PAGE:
Army Chief General Bipin Rawat has put forth a strong case for the defence forces fighting the next war with indigenously built weapons. The Army Chief has harped for a greater collaboration between the corporate sector and the armed forces to bolster the military arsenal and platforms for combat preparedness.
It is notable that the Indian army has been on an acquisition spree of late to modernise much of its combat arsenal with the cutting edge weaponry.
Given the fact that the political relations with neighbours Pakistan have deteriorated to an all time low and the ongoing insurgency engulfing the Kashmir Valley scaling lofty heights, the Indian Army is gearing up on all fronts to keep its defence intact.
"Indian armed forces must fight the next war with indigenous solutions," he said while addressing a seminar organised jointly by the army and the Indian Technical Textil Association.
State-owned Israel Aerospace Industries had confirmed that it has closed another major deal worth USD 630 million with India to supply advanced long-range and missile defence systems for four ships of the Indian Navy.
India’s artillery modernisation plans got a jump start on Thursday as after three decades of limbo, the Indian Army got first modern 155mm artillery guns.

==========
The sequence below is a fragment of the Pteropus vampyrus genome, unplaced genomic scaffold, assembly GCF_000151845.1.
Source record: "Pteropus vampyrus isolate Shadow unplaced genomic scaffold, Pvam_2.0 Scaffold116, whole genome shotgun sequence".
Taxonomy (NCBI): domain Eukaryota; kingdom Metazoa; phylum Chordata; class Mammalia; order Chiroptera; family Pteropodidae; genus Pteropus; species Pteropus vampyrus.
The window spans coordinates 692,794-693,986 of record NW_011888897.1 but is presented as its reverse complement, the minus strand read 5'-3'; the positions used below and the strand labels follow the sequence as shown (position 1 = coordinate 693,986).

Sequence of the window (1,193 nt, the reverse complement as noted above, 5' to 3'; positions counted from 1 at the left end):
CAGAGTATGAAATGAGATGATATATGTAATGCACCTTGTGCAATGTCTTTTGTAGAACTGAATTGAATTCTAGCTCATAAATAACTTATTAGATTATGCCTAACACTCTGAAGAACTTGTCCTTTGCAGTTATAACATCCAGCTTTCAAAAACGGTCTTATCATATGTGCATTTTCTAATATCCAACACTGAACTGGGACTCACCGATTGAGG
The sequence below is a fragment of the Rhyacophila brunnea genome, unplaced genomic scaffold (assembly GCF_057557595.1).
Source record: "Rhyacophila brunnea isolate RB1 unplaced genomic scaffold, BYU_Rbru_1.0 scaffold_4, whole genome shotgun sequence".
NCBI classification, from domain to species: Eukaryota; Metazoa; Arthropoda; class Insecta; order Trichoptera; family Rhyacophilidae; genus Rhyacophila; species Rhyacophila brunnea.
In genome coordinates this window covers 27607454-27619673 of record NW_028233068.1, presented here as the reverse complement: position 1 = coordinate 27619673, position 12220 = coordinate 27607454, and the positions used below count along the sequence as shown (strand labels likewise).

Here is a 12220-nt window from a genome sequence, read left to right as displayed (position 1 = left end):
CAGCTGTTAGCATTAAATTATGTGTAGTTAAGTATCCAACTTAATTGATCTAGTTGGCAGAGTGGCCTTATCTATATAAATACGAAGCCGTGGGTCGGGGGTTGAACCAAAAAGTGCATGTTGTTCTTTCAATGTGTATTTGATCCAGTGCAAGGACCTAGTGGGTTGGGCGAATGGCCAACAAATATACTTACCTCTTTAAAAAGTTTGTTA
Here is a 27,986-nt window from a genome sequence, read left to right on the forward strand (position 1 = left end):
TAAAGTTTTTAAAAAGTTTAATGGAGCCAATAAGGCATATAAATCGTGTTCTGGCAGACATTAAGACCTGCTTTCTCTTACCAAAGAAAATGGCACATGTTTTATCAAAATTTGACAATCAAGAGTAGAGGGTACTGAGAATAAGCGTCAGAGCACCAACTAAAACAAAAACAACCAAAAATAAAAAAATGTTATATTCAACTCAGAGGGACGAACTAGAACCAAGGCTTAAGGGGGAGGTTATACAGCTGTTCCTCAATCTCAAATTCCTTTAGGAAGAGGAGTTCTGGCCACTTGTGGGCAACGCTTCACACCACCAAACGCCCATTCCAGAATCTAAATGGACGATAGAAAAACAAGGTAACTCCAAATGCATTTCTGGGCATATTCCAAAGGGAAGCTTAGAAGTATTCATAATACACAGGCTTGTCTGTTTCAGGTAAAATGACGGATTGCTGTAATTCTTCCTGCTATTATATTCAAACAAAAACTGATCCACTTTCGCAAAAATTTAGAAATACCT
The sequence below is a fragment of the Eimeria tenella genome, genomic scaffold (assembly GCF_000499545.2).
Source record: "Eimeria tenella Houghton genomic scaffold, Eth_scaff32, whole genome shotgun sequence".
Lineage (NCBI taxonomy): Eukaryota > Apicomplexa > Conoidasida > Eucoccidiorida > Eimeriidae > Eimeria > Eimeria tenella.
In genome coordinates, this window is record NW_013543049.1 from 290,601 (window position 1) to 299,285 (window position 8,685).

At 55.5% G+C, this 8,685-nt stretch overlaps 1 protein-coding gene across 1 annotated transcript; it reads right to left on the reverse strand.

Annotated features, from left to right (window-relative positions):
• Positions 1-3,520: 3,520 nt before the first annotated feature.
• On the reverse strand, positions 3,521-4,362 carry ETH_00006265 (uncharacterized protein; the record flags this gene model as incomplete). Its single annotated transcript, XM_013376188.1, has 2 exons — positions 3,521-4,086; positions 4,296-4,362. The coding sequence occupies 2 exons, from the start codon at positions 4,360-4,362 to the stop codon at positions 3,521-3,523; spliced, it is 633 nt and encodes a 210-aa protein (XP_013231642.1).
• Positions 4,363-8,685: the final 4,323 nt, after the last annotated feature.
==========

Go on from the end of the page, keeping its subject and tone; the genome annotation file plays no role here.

Two of the 145 M-777 ultra-light howitzers ordered from the US arrived in New Delhi on Thursday morning. The guns will be tested at Pokhran in the evening on the anniversary of Pokhran test in 1974.
The deal, a major boost to the ‘Make in India’ campaign, will be jointly executed with the Indian government’s Bharat Electronics Limited (BEL), and comes close on the heels of Israel’s largest defence contract ever worth USD 2 billion to supply the Indian Army and Navy with missile defence systems.
Union Textile Minister Smriti Irani told the gathering that the National Textile Corporation will have a specialised facility to develop clothes and other gear for the armed forces.
"There must be effective engagement between the armed forces and the industry," the army chief added. He also referred to combat dress and boots being supplied to the US Army by the Indian private sector and said there was a lot of scope for cooperation between the army and the domestic textile industry for developing dress material and other gear for the forces.
"There is huge budget with the Army that has been spent on textiles. It is high time that we look for indigenous solutions," he said. His comments come two days after the defence ministry broadly finalised a much-awaited policy under which select private firms will be roped in to build military platforms like submarines and fighter jets in India in partnership with foreign entities.
India is a leading importer of arms and military platforms globally and the current government has been maintaining that indigen sat manufacturing is of defence a priority area.
Rawat said discussions at the seminar must not be confined to files and official papers and practical steps must be taken to boost cooperation between the armed forces and the textile industry.
Irani said there must be cohesive alignment of cooperation between the textile industry and the armed forces.